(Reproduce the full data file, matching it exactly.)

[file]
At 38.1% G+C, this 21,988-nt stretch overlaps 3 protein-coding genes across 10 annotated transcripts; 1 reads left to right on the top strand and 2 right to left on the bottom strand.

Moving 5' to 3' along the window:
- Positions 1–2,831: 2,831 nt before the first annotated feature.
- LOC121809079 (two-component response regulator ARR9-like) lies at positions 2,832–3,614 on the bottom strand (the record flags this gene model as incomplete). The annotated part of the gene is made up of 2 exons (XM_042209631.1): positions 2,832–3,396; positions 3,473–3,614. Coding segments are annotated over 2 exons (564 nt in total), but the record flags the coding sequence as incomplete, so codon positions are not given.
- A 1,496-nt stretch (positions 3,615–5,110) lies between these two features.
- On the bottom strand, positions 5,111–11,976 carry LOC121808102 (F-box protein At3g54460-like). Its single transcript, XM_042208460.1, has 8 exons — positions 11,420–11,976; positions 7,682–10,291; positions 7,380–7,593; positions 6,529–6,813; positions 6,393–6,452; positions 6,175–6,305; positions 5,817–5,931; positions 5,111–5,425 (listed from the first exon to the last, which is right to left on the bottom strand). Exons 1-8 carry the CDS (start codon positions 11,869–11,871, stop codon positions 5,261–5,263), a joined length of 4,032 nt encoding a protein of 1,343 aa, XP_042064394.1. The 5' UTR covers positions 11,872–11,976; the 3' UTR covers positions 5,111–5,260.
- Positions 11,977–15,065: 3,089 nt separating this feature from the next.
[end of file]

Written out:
At 38.1% G+C, this 21,988-nt stretch overlaps 3 protein-coding genes across 10 annotated transcripts; 1 reads left to right on the top strand and 2 right to left on the bottom strand.

Moving 5' to 3' along the window:
- Positions 1–2,831: 2,831 nt before the first annotated feature.
- LOC121809079 (two-component response regulator ARR9-like) lies at positions 2,832–3,614 on the bottom strand (the record flags this gene model as incomplete). The annotated part of the gene is made up of 2 exons (XM_042209631.1): positions 2,832–3,396; positions 3,473–3,614. Coding segments are annotated over 2 exons (564 nt in total), but the record flags the coding sequence as incomplete, so codon positions are not given.
- A 1,496-nt stretch (positions 3,615–5,110) lies between these two features.
- On the bottom strand, positions 5,111–11,976 carry LOC121808102 (F-box protein At3g54460-like). Its single transcript, XM_042208460.1, has 8 exons — positions 11,420–11,976; positions 7,682–10,291; positions 7,380–7,593; positions 6,529–6,813; positions 6,393–6,452; positions 6,175–6,305; positions 5,817–5,931; positions 5,111–5,425 (listed from the first exon to the last, which is right to left on the bottom strand). Exons 1-8 carry the CDS (start codon positions 11,869–11,871, stop codon positions 5,261–5,263), a joined length of 4,032 nt encoding a protein of 1,343 aa, XP_042064394.1. The 5' UTR covers positions 11,872–11,976; the 3' UTR covers positions 5,111–5,260.
- Positions 11,977–15,065: 3,089 nt separating this feature from the next.